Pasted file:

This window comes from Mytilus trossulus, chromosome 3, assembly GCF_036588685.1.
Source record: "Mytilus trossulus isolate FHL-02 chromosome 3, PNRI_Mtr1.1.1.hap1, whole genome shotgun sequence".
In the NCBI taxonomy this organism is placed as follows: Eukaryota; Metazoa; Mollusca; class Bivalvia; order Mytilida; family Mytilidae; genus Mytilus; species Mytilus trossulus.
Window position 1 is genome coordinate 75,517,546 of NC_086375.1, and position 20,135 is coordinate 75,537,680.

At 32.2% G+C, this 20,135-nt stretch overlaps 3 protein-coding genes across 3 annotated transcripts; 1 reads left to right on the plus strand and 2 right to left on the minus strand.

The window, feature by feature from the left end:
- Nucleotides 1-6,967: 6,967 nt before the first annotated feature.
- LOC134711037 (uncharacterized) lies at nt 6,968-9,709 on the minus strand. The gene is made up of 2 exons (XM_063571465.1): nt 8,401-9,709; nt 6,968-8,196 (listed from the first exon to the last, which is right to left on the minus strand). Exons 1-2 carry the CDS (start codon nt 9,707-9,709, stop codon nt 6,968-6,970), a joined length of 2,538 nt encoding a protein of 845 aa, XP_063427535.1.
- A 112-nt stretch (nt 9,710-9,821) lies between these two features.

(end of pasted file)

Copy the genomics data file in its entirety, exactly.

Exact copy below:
This window comes from Mytilus trossulus, chromosome 3, assembly GCF_036588685.1.
Source record: "Mytilus trossulus isolate FHL-02 chromosome 3, PNRI_Mtr1.1.1.hap1, whole genome shotgun sequence".
In the NCBI taxonomy this organism is placed as follows: Eukaryota; Metazoa; Mollusca; class Bivalvia; order Mytilida; family Mytilidae; genus Mytilus; species Mytilus trossulus.
Window position 1 is genome coordinate 75,517,546 of NC_086375.1, and position 20,135 is coordinate 75,537,680.

At 32.2% G+C, this 20,135-nt stretch overlaps 3 protein-coding genes across 3 annotated transcripts; 1 reads left to right on the plus strand and 2 right to left on the minus strand.

The window, feature by feature from the left end:
- Nucleotides 1-6,967: 6,967 nt before the first annotated feature.
- LOC134711037 (uncharacterized) lies at nt 6,968-9,709 on the minus strand. The gene is made up of 2 exons (XM_063571465.1): nt 8,401-9,709; nt 6,968-8,196 (listed from the first exon to the last, which is right to left on the minus strand). Exons 1-2 carry the CDS (start codon nt 9,707-9,709, stop codon nt 6,968-6,970), a joined length of 2,538 nt encoding a protein of 845 aa, XP_063427535.1.
- A 112-nt stretch (nt 9,710-9,821) lies between these two features.